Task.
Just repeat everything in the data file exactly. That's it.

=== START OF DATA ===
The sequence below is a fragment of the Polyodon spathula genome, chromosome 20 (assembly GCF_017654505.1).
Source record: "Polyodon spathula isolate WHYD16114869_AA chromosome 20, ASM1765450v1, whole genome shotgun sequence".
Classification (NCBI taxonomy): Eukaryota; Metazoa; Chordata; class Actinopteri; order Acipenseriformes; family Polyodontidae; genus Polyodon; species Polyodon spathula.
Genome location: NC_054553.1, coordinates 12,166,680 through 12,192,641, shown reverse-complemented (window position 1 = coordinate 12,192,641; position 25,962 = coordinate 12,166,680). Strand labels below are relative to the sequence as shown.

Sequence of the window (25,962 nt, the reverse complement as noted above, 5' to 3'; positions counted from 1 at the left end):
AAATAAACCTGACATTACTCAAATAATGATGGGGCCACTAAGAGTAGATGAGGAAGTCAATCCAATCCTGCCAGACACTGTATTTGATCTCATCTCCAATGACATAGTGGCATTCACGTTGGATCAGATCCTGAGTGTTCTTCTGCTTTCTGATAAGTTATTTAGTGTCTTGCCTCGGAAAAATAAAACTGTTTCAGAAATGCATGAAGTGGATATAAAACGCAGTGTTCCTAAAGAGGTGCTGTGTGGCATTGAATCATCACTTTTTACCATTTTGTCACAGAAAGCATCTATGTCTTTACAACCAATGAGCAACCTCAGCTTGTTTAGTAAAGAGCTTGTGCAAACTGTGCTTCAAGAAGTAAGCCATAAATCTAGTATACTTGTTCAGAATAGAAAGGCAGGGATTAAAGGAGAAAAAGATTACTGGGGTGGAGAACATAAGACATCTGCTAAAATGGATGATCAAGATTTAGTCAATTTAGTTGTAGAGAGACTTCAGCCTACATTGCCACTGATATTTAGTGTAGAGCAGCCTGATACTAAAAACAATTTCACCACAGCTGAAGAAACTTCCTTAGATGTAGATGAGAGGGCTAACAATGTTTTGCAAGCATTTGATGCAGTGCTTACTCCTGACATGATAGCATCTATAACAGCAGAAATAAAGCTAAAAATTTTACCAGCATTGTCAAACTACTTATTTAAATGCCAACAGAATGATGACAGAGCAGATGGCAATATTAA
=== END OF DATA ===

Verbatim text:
The sequence below is a fragment of the Polyodon spathula genome, chromosome 20 (assembly GCF_017654505.1).
Source record: "Polyodon spathula isolate WHYD16114869_AA chromosome 20, ASM1765450v1, whole genome shotgun sequence".
Classification (NCBI taxonomy): Eukaryota; Metazoa; Chordata; class Actinopteri; order Acipenseriformes; family Polyodontidae; genus Polyodon; species Polyodon spathula.
Genome location: NC_054553.1, coordinates 12,166,680 through 12,192,641, shown reverse-complemented (window position 1 = coordinate 12,192,641; position 25,962 = coordinate 12,166,680). Strand labels below are relative to the sequence as shown.

Sequence of the window (25,962 nt, the reverse complement as noted above, 5' to 3'; positions counted from 1 at the left end):
AAATAAACCTGACATTACTCAAATAATGATGGGGCCACTAAGAGTAGATGAGGAAGTCAATCCAATCCTGCCAGACACTGTATTTGATCTCATCTCCAATGACATAGTGGCATTCACGTTGGATCAGATCCTGAGTGTTCTTCTGCTTTCTGATAAGTTATTTAGTGTCTTGCCTCGGAAAAATAAAACTGTTTCAGAAATGCATGAAGTGGATATAAAACGCAGTGTTCCTAAAGAGGTGCTGTGTGGCATTGAATCATCACTTTTTACCATTTTGTCACAGAAAGCATCTATGTCTTTACAACCAATGAGCAACCTCAGCTTGTTTAGTAAAGAGCTTGTGCAAACTGTGCTTCAAGAAGTAAGCCATAAATCTAGTATACTTGTTCAGAATAGAAAGGCAGGGATTAAAGGAGAAAAAGATTACTGGGGTGGAGAACATAAGACATCTGCTAAAATGGATGATCAAGATTTAGTCAATTTAGTTGTAGAGAGACTTCAGCCTACATTGCCACTGATATTTAGTGTAGAGCAGCCTGATACTAAAAACAATTTCACCACAGCTGAAGAAACTTCCTTAGATGTAGATGAGAGGGCTAACAATGTTTTGCAAGCATTTGATGCAGTGCTTACTCCTGACATGATAGCATCTATAACAGCAGAAATAAAGCTAAAAATTTTACCAGCATTGTCAAACTACTTATTTAAATGCCAACAGAATGATGACAGAGCAGATGGCAATATTAA